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Eric N. Mendeloff, M.D., Director, Congenital Heart Surgery at Medical City Children’s Hospital
MD News spoke with Eric N. Mendeloff, M.D., Director, Congenital Heart Surgery at Medical City Children’s Hospital, about the future of health care.
Q: What is the most significant change you have seen in health care in the last decade?
A: Physician reimbursement.
Q: What do you think is going to be the most surprising health care development that is on the horizon?
A: The impact of the health care reform act on the practice of medicine.
Q: What do you wish someone had told you about being involved in health care?
A: The profound impact that people who aren’t even actually involved in patient care will have in determining the policies and future of medicine.
Q: What new development in medicine excites you the most for its potential effect on patient care0, and why?
A: I think that gene therapy and tissue engineering are both extremely exciting frontiers in medical research that are still very much in their infancies.
Q: What do you think will be the biggest change in health care in the next 10 years?
A: The American public will need to have a reckoning with respect to their expectations and reasonable limits of health care.
Q: Why are you so passionate about health care?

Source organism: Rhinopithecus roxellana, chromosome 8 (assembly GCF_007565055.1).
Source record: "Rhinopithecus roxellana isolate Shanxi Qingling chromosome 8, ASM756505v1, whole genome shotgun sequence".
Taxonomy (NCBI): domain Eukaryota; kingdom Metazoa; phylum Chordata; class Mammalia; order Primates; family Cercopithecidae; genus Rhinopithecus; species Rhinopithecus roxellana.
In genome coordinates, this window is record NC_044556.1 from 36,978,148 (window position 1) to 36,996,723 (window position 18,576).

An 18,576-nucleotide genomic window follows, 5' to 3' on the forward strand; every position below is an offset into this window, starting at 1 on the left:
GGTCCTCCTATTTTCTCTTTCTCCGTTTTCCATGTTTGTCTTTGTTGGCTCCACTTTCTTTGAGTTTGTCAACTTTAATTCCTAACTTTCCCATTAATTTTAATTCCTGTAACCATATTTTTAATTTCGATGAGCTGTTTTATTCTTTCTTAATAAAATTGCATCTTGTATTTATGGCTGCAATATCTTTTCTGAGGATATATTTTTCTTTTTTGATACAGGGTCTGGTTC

A: There is no greater feeling than to be centrally involved in a process that allows babies with otherwise lethal cardiac lesions to undergo surgery and survive to go home with their families.
Q: Do you have a personal motto that you live by?
A: “Commitment to excellence is not a sometime thing; it’s an all the time thing.”
Q: What is the best career advice you received?
A: If you don’t like what’s going on, then start your own parade.
Q: What or who inspired you to pursue a health care career?
A: My father.
Q: What aspect of modern clinical care, in your opinion, has made the greatest difference in the lives of the most people?
A: Understanding and treating heart disease.
Q: In general, do you think patients today are better informed about health topics than in earlier times. Why or why not?
A: Yes, because it receives much more media attention than in the past.
Q: What message about health and wellness do you most wish to communicate to your patients?
A: The importance of an integrated approach in which the health care providers and the family work together as a team to achieve health care goals.
Q: If you had not entered the health care field, what occupation do you think you might have pursued?
A: An artist.
Q: What are your hobbies and interests?
A: All forms of exercise, reading and music appreciation.
Q: What is the key to being successful in the health care arena?
A: Always striving to be the best at what you do. The process begins with meeting and counseling the patient and his or her family, having a comprehensive understanding of the patient’s health care issues and being wholly devoted to seeing the patient through the health care issue that prompted him or her to seek me out as a physician.
Q: What is the best advice you’ve been given?
A: Strive to maintain balance in life.
Q: If you were not involved in health care, what would you be doing?
A: Something that required constant need for intellectual and creative engagement.
Q: What is the biggest lesson you have learned during your health care career?
A: If something doesn’t feel “right,” then it usually isn’t.
Q: What motivates you each day?
A: The intense gratification that comes from being involved in a process that honors the sanctity of a child’s life.
MD News Future of Health Care 2011, Dallas/Ft Worth